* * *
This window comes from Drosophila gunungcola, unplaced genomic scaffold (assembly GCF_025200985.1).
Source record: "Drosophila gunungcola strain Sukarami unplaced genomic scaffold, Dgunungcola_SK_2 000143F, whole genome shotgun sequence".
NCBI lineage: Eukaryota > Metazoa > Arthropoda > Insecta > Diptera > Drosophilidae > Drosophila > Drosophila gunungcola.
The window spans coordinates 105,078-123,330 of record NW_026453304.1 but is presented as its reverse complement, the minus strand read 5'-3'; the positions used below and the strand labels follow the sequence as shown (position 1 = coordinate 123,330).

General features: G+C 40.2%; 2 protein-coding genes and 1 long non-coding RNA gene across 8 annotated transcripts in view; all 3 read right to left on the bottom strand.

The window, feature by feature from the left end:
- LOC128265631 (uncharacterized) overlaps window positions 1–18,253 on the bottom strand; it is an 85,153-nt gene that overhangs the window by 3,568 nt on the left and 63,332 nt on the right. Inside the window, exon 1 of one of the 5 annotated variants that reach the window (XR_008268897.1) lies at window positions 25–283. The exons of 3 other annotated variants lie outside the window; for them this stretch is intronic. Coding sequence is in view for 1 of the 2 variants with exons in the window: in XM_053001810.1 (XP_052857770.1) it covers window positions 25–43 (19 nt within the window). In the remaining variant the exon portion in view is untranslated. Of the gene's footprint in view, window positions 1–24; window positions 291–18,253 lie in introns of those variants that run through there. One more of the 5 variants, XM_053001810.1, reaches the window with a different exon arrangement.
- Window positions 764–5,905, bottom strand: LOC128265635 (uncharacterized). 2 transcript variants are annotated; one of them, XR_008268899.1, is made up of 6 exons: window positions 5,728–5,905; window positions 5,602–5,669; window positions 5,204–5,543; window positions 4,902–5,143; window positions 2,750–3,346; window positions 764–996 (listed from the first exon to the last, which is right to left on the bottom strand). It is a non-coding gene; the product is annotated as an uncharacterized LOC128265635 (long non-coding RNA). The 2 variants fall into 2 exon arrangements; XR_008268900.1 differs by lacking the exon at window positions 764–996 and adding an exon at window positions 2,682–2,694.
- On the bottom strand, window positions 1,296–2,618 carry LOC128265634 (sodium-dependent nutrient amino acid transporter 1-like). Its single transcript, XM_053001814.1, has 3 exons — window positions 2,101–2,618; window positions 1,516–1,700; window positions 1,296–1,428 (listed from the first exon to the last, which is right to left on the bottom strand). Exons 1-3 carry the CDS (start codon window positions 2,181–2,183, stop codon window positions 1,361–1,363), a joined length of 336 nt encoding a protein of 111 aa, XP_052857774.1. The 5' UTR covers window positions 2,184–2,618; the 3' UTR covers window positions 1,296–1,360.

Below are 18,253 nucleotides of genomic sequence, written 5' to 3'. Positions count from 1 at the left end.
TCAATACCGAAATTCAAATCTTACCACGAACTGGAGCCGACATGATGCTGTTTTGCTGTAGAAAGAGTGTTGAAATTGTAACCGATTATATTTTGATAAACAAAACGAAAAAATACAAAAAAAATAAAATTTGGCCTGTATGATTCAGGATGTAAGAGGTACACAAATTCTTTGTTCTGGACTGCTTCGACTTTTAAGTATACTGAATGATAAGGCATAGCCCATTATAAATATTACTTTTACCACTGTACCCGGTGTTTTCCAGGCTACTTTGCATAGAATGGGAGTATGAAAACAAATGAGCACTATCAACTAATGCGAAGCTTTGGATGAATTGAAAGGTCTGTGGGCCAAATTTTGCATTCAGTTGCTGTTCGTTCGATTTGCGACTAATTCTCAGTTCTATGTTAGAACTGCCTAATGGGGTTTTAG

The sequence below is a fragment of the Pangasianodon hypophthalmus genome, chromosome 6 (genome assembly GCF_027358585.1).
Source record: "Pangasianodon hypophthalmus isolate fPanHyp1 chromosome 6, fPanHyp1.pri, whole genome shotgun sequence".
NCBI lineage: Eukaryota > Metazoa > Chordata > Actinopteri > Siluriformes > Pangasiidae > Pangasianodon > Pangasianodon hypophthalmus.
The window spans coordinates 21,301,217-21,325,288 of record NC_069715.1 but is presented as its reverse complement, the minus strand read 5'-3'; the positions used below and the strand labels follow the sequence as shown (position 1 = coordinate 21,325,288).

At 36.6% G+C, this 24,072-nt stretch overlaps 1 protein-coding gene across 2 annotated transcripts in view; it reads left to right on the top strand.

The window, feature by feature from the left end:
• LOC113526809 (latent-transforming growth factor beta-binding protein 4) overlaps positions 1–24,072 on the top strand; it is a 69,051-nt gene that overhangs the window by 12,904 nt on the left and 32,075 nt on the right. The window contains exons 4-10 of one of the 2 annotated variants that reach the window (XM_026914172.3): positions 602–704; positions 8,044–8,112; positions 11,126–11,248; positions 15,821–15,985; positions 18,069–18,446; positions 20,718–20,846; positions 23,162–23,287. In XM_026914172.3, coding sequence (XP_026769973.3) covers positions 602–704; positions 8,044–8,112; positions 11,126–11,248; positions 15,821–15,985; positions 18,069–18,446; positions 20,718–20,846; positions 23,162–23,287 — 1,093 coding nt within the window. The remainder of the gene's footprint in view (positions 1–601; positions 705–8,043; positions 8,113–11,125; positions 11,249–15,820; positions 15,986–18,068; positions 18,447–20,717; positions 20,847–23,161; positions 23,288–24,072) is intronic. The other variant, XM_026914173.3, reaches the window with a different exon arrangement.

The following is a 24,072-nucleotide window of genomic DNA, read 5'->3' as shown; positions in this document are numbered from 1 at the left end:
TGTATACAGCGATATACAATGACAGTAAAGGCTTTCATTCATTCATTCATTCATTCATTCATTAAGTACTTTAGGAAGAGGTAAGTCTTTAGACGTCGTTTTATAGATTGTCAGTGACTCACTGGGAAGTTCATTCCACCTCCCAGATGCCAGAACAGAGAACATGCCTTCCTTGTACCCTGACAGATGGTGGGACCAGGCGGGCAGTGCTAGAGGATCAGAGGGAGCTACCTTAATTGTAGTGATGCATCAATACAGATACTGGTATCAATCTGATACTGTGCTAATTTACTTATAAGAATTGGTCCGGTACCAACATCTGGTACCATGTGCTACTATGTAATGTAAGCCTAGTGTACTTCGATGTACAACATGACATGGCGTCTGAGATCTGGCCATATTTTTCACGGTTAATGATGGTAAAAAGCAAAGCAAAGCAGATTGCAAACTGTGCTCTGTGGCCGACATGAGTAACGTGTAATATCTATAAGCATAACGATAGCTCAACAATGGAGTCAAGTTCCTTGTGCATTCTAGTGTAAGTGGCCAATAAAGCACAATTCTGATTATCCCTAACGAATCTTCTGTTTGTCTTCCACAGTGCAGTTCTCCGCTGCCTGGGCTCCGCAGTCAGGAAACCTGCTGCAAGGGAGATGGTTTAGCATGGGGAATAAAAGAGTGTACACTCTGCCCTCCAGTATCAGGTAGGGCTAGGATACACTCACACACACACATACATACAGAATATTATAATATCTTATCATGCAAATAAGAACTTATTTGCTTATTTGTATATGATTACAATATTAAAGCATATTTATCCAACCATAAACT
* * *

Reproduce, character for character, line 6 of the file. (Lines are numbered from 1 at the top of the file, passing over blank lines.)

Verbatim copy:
The window, feature by feature from the left end: